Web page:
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RFID to Track Rare Cheese in Spain

The University of Dortmund is testing RFID's ability to authenticate and track cave-ripened blue cheese as it moves from production to stores.
By Beth Bacheldor
Aug 13, 2007Researchers in Europe are testing whether radio frequency identification technology can be used to document the production of a Spanish cheese called Queso Cabrales. Funded by the ESTIIC, a subdivision of the European Union, and the state government of Northrhine-Westfalia (NRW) in Germany, the project is being administered by the Department of Logistics at the University of Dortmund.

Queso Cabrales is a strong, leaf-wrapped bleu cheese made from the milk of cows and goats, ripened in mountain caves. According to Jochen Schneider, a representative of the university's logistics department (also known as FLog, for Fachgebietes Logistik), the cheese is produced only in small quantities, by a few private farmers in Spain. "The cheese is made without any industrial production behind it," Schneider says, "and some ripening caves don't even have electrical power."


To track and authenticate each individual cheese, researchers turned to an RFID solution.

In addition to the researchers, the project also includes a small, local milk and food laboratory in Spain, which is responsible for the quality and safety of the cheese. "We want to document the production history of each individual cheese," Schneider explains. This can help ensure that the cheese sold to consumers is fresh, while providing an audit trail in the event of a recall or some other food-safety concern.

The project got underway in July 2006 and will run until December, using 125 kHz RFID tags that utilize the HITAG S chip from NXP Semiconductors. Each tag contains 2 kilobytes of memory, enabling it to save every production step, as well as the farmer's identification number and the cheese's composition.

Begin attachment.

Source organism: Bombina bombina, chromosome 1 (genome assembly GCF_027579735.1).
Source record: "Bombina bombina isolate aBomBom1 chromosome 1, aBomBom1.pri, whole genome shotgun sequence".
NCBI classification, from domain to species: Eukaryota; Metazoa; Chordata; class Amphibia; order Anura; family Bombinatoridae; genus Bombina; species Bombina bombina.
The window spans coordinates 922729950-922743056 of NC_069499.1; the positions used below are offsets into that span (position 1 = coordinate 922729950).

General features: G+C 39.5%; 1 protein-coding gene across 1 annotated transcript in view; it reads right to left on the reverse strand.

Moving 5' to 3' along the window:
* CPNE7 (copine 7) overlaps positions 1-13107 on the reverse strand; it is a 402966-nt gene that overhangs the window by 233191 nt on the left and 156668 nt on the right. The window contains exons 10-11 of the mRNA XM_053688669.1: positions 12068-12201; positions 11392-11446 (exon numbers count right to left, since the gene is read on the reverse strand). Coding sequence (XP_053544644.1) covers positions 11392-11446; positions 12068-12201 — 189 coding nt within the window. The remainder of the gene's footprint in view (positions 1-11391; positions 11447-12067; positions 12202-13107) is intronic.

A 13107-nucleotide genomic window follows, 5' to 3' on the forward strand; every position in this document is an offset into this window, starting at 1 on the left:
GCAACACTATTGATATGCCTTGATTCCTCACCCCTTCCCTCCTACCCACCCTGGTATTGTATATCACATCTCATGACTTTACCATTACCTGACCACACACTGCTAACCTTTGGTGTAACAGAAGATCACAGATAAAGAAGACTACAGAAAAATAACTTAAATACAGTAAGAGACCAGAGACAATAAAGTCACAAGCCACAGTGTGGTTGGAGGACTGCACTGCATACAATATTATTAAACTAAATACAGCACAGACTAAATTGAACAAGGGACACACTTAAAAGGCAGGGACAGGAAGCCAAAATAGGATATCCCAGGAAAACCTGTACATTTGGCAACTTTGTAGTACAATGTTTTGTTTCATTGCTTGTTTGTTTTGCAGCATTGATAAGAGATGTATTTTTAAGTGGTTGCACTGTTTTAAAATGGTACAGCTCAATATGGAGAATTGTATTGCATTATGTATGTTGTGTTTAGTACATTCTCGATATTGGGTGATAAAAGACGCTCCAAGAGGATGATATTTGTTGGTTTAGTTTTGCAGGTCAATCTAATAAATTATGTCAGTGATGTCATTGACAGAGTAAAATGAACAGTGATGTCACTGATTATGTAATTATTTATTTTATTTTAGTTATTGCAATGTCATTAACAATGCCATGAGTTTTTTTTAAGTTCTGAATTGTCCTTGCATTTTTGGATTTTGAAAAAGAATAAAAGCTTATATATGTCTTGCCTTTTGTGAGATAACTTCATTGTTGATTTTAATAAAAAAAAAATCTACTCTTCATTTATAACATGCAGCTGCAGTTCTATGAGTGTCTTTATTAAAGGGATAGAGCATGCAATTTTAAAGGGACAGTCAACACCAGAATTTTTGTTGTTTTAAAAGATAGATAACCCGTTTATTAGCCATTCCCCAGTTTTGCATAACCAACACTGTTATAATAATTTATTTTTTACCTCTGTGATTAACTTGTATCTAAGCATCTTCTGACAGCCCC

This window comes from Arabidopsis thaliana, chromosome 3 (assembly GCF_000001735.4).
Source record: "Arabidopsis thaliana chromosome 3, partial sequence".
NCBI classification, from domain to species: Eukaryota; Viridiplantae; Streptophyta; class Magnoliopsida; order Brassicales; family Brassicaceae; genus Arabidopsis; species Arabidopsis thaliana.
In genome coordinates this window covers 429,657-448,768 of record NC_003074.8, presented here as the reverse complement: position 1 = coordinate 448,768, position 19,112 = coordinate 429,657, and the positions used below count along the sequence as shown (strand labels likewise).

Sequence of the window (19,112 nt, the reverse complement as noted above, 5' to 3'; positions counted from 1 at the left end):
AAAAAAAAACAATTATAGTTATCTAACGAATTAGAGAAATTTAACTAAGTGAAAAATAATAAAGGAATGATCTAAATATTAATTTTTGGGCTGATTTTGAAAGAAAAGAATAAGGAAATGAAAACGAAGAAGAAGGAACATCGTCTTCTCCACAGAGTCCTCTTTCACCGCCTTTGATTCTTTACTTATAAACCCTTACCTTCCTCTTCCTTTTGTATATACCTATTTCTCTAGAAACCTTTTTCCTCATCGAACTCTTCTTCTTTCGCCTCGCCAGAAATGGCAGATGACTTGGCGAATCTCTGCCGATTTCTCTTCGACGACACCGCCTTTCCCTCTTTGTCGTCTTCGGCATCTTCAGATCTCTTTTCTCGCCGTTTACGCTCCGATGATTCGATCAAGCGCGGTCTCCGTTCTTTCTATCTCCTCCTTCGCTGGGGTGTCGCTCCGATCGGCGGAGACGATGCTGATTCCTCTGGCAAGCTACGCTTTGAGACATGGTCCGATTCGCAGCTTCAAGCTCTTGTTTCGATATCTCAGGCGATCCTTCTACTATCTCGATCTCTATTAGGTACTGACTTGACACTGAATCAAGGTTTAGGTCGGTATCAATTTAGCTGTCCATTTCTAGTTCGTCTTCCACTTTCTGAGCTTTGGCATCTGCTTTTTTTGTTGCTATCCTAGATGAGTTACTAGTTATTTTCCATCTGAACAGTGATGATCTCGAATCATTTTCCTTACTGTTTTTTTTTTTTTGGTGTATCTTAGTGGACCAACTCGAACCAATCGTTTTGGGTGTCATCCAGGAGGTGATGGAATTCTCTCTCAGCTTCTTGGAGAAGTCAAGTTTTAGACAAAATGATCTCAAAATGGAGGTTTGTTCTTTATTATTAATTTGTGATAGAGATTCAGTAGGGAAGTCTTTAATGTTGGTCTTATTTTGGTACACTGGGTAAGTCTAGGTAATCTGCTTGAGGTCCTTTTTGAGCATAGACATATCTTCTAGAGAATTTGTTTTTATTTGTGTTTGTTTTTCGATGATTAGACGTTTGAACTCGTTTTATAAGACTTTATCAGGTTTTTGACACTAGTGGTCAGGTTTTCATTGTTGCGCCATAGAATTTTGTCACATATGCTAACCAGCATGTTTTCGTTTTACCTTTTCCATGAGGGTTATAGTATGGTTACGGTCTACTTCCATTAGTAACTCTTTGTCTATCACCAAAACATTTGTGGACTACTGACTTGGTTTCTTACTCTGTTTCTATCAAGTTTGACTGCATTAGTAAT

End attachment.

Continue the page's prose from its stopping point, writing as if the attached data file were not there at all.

A unique serial number is encoded onto the tag as an Electronic Product Code, using software developed by FLog. Schneider says 125 kHz was chosen as the frequency to prevent multiple tags from being read simultaneously. "We want to track each individual cheese," he says, "and we have to know, every time, which specific tag we are talking with." Farmers will collect data from the tags using handheld interrogators at every production step, such as when the cheese is first poured into the mold.

The tags are affixed to the Queso Cabrales at the first stage of production. This presented the biggest challenge of the project, Shneider says, because at that point, the cheese is still more liquid than solid. "Using a common label was not possible," he notes, "so we came up with the idea of using [RFID button tags about the size of a coin] with a diameter of 20 mm and a height of 2 mm."

Once the cheese has ripened and been delivered to retail stores, its RFID tag is read and then removed. "The data is read out and stored into a central database, where everyone who is interested can access it," Schneider says. "This is especially done for EU authorities, but also the customer can verify that he bought an original Cabrales cheese, and what history it has."

It's expected that the project will use several hundred button tags, and the same amount of cheese packages. "After the final pilot test," Schneider adds, "we will know if our development works in practice or still needs some optimization."
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